Patrick Ness shared the same editor as Siobhan Dowd, and he was already familiar with her work. He didn’t expect he’d be finishing a book that Dowd started after she unexpectedly passed away from cancer.
Ness was reluctant to take on the task of completing the book at first, but rather than write a tribute to Dowd’s work, he decided the best thing to do would be to make it a book that she would be proud of. The end result is A Monster Calls, a story about young Conor who is visited by a monster in the middle of the night at the same time. His mother is dying from an illness, and the monster helps Conor understand what he needs, the truth.
I caught up with Ness recently and we talked about how it felt to have the baton passed to him, and then for him to pass it on to Jim Kay to illustrate, and finally to have J.A. Bayona direct the book and bring it all to life.
Awards Daily: How did it begin for you? This was initially a journey that Siobhan Dowd started, and you finished?
Patrick Ness: Unexpectedly is the answer. She had written these wonderful books, and at the time of her death, we shared an editor. After she died, my editor brought the material to me and asked if I’d consider turning it her material into a book. My first reaction was to say no because I was worried that a good book doesn’t get written that way.
You have to pay attention to the story first. Are you writing a memorial? Or are you writing a story? She would not have done a memorial. Siobhan would have let it grow organically. The worst outcome was that I could write a bad book. Then, it started suggesting other ideas. The very first idea I had was the scene was when Conor comes out of the second tale to discover that he’s discovered his grandmother’s sitting room.
I thought that’s actually everything I want. That’s the power, the transgression, his contained rage that he has no outlet for and doesn’t know what to do with it. I thought there was so much power there, and it felt like that was the permission I had to proceed.
AD: How did you prepare to take it on? Were you familiar with her style?
PN: I was familiar with her work. On the surface, we’re different writers, and I had completed this gigantic sci-fi trilogy, and Siobhan had written several contemporary novels set in Ireland. However, underneath, what we have in common is that we take teenagers seriously in a nice way as real complicated human beings. She has this sympathy for them, that I think we both share. I had read her books, but it was never an intention to write a book she would write. My goal was instead to write a book that she would love. In the introduction, I called it a relay race where she handed me the baton, and I ran with it and handed it to the illustrator, and the movie is like handing it over again.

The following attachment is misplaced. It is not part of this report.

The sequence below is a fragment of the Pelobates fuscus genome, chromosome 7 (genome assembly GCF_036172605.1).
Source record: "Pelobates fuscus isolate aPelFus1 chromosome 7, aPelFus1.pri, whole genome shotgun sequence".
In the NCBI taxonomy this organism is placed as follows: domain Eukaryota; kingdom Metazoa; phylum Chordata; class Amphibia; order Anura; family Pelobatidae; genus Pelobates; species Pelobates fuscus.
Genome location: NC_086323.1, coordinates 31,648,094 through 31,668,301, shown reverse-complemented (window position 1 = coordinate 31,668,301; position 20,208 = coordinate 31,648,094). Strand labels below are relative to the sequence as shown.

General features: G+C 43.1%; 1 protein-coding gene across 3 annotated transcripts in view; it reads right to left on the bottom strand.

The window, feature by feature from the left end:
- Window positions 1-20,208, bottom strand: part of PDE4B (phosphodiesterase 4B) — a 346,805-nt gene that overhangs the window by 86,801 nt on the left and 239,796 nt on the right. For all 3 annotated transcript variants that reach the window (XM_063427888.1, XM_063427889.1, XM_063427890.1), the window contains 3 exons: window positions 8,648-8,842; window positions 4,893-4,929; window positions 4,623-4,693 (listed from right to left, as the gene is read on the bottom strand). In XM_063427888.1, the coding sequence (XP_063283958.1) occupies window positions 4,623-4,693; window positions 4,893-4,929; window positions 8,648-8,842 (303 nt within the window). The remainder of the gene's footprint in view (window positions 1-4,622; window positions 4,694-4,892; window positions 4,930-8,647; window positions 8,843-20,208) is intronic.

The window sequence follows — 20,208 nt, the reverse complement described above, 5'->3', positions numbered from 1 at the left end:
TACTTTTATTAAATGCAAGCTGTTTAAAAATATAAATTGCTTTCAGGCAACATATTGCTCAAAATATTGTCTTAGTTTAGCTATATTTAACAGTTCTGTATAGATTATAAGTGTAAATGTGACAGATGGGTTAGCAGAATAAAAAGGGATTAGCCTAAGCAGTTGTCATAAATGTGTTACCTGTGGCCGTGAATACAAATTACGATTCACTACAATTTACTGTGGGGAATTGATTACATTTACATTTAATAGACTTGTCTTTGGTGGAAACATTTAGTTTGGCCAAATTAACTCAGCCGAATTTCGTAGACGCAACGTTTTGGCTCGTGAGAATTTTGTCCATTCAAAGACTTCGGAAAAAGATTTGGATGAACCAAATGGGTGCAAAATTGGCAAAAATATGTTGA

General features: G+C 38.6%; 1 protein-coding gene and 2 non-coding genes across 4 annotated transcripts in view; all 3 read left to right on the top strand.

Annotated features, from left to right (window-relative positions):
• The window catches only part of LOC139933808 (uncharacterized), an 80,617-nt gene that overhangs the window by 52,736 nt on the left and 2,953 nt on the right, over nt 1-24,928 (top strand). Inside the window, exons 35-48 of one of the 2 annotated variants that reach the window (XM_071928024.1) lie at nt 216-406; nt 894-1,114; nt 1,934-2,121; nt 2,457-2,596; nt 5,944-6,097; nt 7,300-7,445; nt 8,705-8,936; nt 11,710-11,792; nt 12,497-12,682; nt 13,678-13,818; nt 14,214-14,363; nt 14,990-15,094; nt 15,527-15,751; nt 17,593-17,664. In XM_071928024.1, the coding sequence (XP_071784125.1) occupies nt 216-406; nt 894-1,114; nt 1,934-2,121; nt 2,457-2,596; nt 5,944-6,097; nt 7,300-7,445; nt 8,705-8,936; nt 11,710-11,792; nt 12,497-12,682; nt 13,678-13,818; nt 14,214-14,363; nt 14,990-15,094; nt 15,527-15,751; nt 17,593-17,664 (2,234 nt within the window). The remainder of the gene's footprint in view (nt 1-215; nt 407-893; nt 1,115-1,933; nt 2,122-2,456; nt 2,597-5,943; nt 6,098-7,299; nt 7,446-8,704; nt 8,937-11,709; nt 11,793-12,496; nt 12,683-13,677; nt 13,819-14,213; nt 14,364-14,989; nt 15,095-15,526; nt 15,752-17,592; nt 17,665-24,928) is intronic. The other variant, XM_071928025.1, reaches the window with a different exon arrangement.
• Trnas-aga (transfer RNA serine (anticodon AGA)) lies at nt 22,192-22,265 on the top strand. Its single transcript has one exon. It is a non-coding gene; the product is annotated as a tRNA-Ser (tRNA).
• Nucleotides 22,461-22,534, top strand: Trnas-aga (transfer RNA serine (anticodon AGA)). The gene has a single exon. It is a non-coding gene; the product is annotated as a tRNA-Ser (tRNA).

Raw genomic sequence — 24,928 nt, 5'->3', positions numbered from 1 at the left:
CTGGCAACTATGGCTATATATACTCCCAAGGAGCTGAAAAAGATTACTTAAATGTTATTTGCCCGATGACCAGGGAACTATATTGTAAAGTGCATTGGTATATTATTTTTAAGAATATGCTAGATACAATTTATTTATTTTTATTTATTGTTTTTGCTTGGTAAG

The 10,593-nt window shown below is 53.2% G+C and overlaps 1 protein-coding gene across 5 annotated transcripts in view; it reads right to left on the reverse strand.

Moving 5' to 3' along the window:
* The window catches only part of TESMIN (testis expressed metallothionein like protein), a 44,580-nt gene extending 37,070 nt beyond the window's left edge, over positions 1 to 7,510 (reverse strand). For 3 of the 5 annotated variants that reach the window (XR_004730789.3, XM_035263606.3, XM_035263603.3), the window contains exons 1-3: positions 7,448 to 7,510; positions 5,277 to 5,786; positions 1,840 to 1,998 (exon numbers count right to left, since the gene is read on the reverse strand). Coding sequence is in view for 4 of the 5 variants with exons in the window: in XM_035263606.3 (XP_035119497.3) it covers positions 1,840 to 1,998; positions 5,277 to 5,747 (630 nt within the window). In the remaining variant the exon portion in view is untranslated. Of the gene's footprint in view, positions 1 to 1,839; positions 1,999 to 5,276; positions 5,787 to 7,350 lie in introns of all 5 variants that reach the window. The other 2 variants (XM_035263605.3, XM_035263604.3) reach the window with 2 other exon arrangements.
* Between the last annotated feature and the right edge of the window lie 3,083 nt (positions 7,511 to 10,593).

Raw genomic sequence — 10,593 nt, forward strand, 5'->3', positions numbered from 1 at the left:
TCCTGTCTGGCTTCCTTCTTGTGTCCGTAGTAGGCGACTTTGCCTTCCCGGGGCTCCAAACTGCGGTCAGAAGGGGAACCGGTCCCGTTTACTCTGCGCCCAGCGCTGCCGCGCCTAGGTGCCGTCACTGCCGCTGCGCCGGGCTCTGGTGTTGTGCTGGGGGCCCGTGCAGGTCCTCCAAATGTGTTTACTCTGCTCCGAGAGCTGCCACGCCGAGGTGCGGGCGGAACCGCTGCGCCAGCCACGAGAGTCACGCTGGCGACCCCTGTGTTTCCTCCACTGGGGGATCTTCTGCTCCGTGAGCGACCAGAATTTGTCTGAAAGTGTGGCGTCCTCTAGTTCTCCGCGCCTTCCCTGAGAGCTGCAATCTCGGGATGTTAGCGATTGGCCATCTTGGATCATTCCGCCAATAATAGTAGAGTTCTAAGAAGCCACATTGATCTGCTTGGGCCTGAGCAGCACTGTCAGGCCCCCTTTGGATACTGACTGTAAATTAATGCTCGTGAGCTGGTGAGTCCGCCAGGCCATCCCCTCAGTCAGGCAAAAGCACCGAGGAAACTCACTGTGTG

AD: Who’s idea was the fourth story in the book and the film?
PN: Siobhan had written an email to our editor saying she was really looking forward to working on it. She said the tree was going to tell some stories, and we’ll never know what those stories were going to be. I loved the idea of the monster telling stories. The monster in her email was going to tell three stories, I added the fourth story. She had Conor. I added the grandmother, the father, and the bully. I also made a change to the monster because it was originally going to be a grandmother type figure.
The monster is ambiguous, and it’s a shifting thing. I thought Conor would be calling on a version of himself, or if his father is missing, he might be asking for his father, and that’s not what he gets. I changed it to a bigger, terrifying one. It was really about letting her story grow. I couldn’t guess, I just wrote something that I thought she’d be proud of.
AD: The writing is incredibly moving and powerful. How much of that came from personal experience because you strike deep?
PN: The way I always thought about the book is that it is about loss, but it is fundamentally about fear of loss. The fear is what’s destructive, and that’s universal. That fear of losing your best beloved is what haunts me. I identified with being a clever kid, and the danger of that is kids figure out way more than we do. A clever kid will figure out 95% of what’s going on, and it’s that extra 5% that’s destructive and you guess wrong. That’s the position that Conor is in. He knows what’s going to happen. There’s the sentence in the film and he says, “You’ll stay?” He always knows what’s going to happen, he just doesn’t want to go through it by himself. That to me is the request of any child. “Take me seriously, take my pain seriously. I’m not asking you to take it away, I’m just asking to not be alone.”